Tastemade UK is making a play for younger male audiences, a group it believes is underserved in the food market, by creating shows with football players, thanks to a partnership with sports digital media agency 90/24 Media.
Tastemade has a slate of shows it’s pitching as part of this deal, the first likely to air this summer. All episodes in the series will run between six and 20 minutes long; the number of episodes and series is still being worked out.
One series, “Game Day,” follows what the players eat on match days, whether they follow a scientific routine or revert to comfort food under pressure. Another show, unnamed for now, will pair players with their mothers in the kitchen cooking dishes from their childhood. The shows will be distributed on its own site and app and on social platforms.
“It’s about passion, people are passionate about food and football,” said Mohammed Ali Salha, managing director for Europe at the digital publisher, adding that there’s been an emergence in a new type of football fan that’s less tribal about the sport and sees it more as a lifestyle component.
“We want to explore the emotional connection and nostalgia of food in [players’] daily lives,” he said. “There are also a lot of Premier League players not from the U.K. We want to see how they’ve adjusted to British cuisine.”
Tastemade has previously dabbled in football-focused content, spurring it to develop a longer-term content strategy: In 2017, it ran a campaign with Sky Sports decorating a cookie to mark Tottenham Hotspur finding a new stadium. Last year, the publisher released six-part documentary “The Pitch” looking at football fan culture in Britain, which aired on AT&T Audience Network.
Internal research found that Tastemade UK’s male audience members between 25 and 44 years old are 21 percent more likely than the general population to be into sports. For now, content will combine sport and food, but could center on more sports-focused content and branch out from football, said Salha.
Tastemade has set out ambitions beyond creating food videos, which largely fueled its growth in a social news feed, but its content verticals like travel and homeware have been more pronounced in the U.S. In the U.K., most of its Facebook videos are still food related, while other platforms show its more diversified side. Instagram is a more natural fit for its home and lifestyle videos, for instance. In December, Tastemade UK’s Instagram views overtook its Facebook views for the first time, fetching 24 million and 23.5 million, respectively, according to Tubular Labs. Twitter is also growing quickly, from 550,000 to 4.5 million views between November and December, per Tubular.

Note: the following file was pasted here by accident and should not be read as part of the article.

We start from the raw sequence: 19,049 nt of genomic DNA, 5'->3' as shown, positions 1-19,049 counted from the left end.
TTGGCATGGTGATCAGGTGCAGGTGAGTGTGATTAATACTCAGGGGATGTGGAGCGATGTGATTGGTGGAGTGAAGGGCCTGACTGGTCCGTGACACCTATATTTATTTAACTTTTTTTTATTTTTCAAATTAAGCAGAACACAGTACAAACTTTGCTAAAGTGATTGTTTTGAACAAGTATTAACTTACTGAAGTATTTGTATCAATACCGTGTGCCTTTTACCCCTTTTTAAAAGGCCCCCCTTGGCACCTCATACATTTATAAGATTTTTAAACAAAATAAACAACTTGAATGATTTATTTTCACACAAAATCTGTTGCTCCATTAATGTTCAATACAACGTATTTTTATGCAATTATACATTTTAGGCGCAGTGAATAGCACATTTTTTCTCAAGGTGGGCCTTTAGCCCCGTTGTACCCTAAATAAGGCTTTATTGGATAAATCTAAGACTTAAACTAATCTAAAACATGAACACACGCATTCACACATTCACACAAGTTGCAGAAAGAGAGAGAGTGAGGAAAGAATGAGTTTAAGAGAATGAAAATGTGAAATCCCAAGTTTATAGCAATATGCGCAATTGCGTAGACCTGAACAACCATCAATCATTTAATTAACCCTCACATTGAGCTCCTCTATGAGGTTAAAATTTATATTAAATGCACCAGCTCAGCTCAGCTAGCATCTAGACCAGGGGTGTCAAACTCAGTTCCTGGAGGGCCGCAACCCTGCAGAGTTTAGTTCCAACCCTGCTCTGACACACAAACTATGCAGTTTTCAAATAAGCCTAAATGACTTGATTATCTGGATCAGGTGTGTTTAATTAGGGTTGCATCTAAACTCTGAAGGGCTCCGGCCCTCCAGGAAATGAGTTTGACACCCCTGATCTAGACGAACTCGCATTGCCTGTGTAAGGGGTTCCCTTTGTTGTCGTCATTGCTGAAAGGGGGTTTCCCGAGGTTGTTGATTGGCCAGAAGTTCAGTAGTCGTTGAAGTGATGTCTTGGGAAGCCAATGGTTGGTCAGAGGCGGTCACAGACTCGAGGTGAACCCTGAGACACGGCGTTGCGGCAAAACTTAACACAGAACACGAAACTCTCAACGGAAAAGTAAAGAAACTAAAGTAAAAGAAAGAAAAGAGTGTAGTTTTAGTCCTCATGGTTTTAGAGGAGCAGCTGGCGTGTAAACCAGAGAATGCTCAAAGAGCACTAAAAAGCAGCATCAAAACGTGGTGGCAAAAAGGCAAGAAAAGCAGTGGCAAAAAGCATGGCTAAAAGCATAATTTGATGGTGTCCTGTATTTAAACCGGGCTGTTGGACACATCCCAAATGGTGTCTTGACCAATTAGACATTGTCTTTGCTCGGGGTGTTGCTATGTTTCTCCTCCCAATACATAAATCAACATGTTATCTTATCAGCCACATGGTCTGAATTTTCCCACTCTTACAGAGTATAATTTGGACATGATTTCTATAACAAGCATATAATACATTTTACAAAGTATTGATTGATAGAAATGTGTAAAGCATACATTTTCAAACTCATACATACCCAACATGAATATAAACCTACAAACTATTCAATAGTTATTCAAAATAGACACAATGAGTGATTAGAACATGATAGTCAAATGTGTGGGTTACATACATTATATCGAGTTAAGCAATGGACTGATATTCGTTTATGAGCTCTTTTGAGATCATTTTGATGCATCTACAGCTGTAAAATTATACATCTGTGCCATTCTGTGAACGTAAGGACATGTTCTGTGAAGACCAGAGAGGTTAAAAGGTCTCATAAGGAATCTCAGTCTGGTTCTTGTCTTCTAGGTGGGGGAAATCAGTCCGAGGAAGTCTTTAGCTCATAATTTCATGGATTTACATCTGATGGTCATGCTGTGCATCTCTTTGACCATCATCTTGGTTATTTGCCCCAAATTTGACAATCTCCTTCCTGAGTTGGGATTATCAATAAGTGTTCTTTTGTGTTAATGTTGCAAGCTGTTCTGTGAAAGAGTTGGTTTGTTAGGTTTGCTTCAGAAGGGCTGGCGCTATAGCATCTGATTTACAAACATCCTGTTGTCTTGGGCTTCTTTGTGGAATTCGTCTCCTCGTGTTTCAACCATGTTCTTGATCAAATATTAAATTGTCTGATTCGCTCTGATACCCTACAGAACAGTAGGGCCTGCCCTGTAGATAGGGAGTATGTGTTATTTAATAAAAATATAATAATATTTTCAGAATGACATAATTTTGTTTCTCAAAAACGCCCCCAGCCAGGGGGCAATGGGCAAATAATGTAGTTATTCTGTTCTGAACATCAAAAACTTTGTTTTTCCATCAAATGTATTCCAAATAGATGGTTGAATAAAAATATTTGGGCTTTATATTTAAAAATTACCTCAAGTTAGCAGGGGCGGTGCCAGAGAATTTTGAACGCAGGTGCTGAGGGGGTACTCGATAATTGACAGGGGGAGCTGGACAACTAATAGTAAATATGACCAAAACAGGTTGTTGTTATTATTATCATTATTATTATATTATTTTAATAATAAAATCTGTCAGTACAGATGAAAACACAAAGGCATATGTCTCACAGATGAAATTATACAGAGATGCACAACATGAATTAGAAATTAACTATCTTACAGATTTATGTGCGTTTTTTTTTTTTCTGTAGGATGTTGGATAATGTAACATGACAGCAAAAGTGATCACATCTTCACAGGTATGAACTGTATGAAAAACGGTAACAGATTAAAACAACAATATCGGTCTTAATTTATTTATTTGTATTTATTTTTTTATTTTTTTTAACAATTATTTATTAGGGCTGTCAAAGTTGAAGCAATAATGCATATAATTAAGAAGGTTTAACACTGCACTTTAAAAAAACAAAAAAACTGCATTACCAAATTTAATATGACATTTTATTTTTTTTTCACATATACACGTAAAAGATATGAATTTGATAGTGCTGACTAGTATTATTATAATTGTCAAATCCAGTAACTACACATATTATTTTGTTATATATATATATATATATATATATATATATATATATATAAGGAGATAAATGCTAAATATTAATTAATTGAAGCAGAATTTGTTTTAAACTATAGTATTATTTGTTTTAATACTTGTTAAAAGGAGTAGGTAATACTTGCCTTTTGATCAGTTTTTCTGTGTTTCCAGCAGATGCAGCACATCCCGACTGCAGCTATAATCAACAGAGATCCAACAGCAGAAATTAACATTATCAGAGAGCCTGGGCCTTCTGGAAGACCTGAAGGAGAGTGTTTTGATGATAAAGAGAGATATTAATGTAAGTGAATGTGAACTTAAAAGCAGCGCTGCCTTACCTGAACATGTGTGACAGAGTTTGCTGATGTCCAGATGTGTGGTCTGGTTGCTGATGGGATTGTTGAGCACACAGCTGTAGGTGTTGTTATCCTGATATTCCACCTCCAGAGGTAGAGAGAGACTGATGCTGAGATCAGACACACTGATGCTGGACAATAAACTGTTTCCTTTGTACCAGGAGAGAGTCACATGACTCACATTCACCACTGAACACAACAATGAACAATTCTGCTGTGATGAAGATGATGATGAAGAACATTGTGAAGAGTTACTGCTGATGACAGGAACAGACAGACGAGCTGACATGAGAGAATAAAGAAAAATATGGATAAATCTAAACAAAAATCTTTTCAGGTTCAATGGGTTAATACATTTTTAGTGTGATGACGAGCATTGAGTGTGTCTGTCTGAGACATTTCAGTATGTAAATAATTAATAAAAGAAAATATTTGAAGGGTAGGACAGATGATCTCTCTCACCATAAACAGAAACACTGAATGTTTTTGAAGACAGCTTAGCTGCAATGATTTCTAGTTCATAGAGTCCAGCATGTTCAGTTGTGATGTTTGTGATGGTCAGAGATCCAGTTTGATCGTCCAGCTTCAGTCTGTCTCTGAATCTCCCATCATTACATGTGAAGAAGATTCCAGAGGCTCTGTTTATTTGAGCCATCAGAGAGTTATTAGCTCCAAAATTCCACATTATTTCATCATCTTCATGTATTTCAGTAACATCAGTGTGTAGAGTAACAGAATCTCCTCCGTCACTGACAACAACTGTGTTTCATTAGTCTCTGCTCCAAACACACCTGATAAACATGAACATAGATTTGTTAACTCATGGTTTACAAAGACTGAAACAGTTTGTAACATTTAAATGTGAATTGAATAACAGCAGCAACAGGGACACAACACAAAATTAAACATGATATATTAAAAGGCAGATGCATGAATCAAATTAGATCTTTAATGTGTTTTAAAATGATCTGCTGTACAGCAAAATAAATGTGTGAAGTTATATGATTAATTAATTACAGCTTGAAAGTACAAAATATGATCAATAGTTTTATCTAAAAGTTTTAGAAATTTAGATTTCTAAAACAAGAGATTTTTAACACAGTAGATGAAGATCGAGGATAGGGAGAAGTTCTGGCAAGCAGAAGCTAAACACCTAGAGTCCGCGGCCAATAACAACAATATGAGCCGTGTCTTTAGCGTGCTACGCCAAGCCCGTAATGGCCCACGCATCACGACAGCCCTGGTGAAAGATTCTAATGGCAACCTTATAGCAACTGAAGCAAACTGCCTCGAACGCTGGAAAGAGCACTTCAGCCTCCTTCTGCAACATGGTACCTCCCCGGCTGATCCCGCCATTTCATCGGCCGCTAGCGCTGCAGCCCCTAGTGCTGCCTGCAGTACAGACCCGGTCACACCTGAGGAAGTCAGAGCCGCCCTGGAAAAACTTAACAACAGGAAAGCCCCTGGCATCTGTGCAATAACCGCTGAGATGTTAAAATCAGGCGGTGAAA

Tastemade will share revenue from ads with 90/24 Media. Some of the series will also be sponsored by brands, although the company couldn’t share any details yet, but added there has been an appetite from current and prospective clients for more sports content. Last year, Tastemade UK ran between 80 and 100 branded content campaigns, according to the company. In theory, more diverse content will entice non-endemic brands, previously global clients include Candy Crush Saga and Disney.
Food content is a cluttered market, having a point of difference is critical, for Tastemade, agencies say they have a more premium, higher level of quality, but that’s not always needed for the brief.
“That premium wrapper around their influencers has been something that clients have felt gives them assurance in this space,” said Dan Wood, head of partnerships at Mediacom. “It removes some of the risks in approaching influencers directly.”
But there’s more work to be done is growing Tastemade’s name, particularly beyond food, in media agencies. “They’re doing their best to educate us,” said Wood. “Those in the food retail area are aware of them, and everything they responded to has been good, but the challenge is in scaling that opportunity. Is there enough business? Food and football are both already overserved.”
Growth in the U.K. has been steady: Tastemade UK has 25 full-time staffers and appointed its first managing director in December so the business can carve out a larger focus on the U.K. That could be through longer-form content, commerce or experiential, areas Tastemade is offering for brands although branded content is its most significant revenue stream.
“We’re not doing simplistic short form. We want to grow our relationships with our audience beyond social platforms,” said Salha. “Increasingly, we believe less in three-second views. They’re good for showing scale, but what comes next is more important. Meaningful interactions drive business and more value for clients.”
Image: 90/24 Media via Tastemade UK.